Additionally, Percy-Dove notes, “some vehicles
are now been fitted with video capability, but as far
as I know these are recorded only in the vehicle and
are not yet broadcast back to the station.” In the case
of the Victoria Police, Supt Geddes concedes that not
all police vehicles are Mobile Data Network enabled.
First Responder Solutions
Body Worn Vest technology incorporating personal
live streaming technology (PLST) can provide the potential
answer to the real time intelligence deficit of
radio-only communications from first responder to
base. “I think it adds real value because at street level
you get to a whole different perspective of what has
happened,” said Percy-Dove, “… the key is always to
get the best possible information you can.” But it only
works if it is plugged into a system that can transmit
audio and video in real time to command and control
structures so that the intelligence can be analyzed and
operational decisions made.
Entering the marketplace are a number of innovative
solutions for early and reliable detection, remote
visual monitoring for immediate and effective
response. The City of London Police (CoLP), for
example, has recently commenced a trial of an Xtralis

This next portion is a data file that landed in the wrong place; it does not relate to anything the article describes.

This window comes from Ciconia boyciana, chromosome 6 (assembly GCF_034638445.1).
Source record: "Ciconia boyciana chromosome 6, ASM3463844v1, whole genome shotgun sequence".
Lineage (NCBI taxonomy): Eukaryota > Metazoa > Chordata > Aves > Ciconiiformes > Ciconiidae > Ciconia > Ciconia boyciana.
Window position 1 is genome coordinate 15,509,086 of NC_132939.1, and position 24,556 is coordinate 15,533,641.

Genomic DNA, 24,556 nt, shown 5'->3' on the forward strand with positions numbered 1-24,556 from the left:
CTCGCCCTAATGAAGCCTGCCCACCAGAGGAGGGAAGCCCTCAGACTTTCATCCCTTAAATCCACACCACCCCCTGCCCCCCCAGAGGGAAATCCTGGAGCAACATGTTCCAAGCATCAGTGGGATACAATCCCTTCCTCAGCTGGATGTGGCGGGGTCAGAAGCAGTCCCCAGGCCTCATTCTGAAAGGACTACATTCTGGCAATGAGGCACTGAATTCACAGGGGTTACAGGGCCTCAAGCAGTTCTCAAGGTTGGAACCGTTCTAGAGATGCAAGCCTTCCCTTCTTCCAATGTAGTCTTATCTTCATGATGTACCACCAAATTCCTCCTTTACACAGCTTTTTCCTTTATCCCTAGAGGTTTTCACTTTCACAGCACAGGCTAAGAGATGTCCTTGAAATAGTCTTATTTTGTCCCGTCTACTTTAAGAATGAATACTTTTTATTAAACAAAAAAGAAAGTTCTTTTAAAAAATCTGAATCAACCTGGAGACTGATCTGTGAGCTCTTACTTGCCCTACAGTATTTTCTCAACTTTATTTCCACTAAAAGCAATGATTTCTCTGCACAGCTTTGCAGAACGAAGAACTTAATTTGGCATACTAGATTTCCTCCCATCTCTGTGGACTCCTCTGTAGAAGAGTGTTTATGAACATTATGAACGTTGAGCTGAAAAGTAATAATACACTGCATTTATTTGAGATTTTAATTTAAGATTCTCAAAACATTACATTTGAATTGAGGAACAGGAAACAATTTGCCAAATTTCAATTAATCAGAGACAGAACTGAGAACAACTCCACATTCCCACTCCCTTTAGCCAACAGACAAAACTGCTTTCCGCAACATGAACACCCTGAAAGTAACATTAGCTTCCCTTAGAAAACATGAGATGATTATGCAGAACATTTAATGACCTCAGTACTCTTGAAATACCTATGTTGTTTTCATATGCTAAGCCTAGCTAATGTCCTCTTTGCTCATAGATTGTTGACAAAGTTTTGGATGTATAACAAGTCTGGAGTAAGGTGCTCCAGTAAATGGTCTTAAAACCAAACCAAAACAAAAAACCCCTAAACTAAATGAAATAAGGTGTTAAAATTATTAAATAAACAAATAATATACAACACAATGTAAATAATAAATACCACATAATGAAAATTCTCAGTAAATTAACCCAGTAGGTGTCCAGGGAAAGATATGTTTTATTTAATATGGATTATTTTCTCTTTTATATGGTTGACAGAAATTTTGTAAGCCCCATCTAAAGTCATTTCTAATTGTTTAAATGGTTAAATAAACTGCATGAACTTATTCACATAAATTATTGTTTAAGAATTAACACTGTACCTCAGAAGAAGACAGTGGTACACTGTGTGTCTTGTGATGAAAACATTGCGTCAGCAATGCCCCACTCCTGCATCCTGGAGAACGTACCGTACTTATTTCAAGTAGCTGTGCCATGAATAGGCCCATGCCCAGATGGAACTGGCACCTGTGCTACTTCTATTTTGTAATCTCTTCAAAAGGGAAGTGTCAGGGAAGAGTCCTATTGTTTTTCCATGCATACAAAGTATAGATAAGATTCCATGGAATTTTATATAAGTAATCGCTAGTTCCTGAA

solution that provides live transmissions from police
vehicles and BWV to better assess situations and
more efficiently deploy appropriate assistance.
According to Aziz, the Xtralis HeiTel body worn
solution has the ability to use multiple types of cameras
with the same unit. The recording unit is remote
from the camera, so if the camera is pulled off the
vest by a member of the public the recording remains
safe on the vest, thus protecting the evidence. It also
possesses a live streaming capability and GPS tracking.
Xtralis’ WCCTV Nano technology allows first
responders to live stream wirelessly via 3G/4G, LTE
and CDMA, as well as satellite, Wi-Fi and broadband
networks. Its software allows multiple vests to be
monitored at any given time, “giving the commanding
officer complete situational awareness.”
The HeiTel mobile technology is also used in other
mobile applications such as public transport, cash in
transit vehicles, and rental equipment and vehicles.
“In principle the car unit will do everything the BWV
will do but in addition it can have up to ten cameras
on the unit, connect to panic buttons, blue light engagement,
and audio systems to name a few,” Aziz